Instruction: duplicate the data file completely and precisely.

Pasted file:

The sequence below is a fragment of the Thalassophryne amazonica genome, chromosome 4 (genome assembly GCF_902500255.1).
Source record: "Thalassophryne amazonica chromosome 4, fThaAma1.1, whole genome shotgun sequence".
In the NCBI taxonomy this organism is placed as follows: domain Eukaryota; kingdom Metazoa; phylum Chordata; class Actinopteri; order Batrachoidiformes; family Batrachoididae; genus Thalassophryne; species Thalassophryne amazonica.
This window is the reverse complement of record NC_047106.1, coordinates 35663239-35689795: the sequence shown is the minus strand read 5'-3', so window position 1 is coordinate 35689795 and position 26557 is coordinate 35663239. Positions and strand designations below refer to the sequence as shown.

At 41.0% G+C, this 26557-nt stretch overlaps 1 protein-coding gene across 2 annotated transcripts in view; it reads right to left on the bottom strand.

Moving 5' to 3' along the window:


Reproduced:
The sequence below is a fragment of the Thalassophryne amazonica genome, chromosome 4 (genome assembly GCF_902500255.1).
Source record: "Thalassophryne amazonica chromosome 4, fThaAma1.1, whole genome shotgun sequence".
In the NCBI taxonomy this organism is placed as follows: domain Eukaryota; kingdom Metazoa; phylum Chordata; class Actinopteri; order Batrachoidiformes; family Batrachoididae; genus Thalassophryne; species Thalassophryne amazonica.
This window is the reverse complement of record NC_047106.1, coordinates 35663239-35689795: the sequence shown is the minus strand read 5'-3', so window position 1 is coordinate 35689795 and position 26557 is coordinate 35663239. Positions and strand designations below refer to the sequence as shown.

At 41.0% G+C, this 26557-nt stretch overlaps 1 protein-coding gene across 2 annotated transcripts in view; it reads right to left on the bottom strand.

Moving 5' to 3' along the window: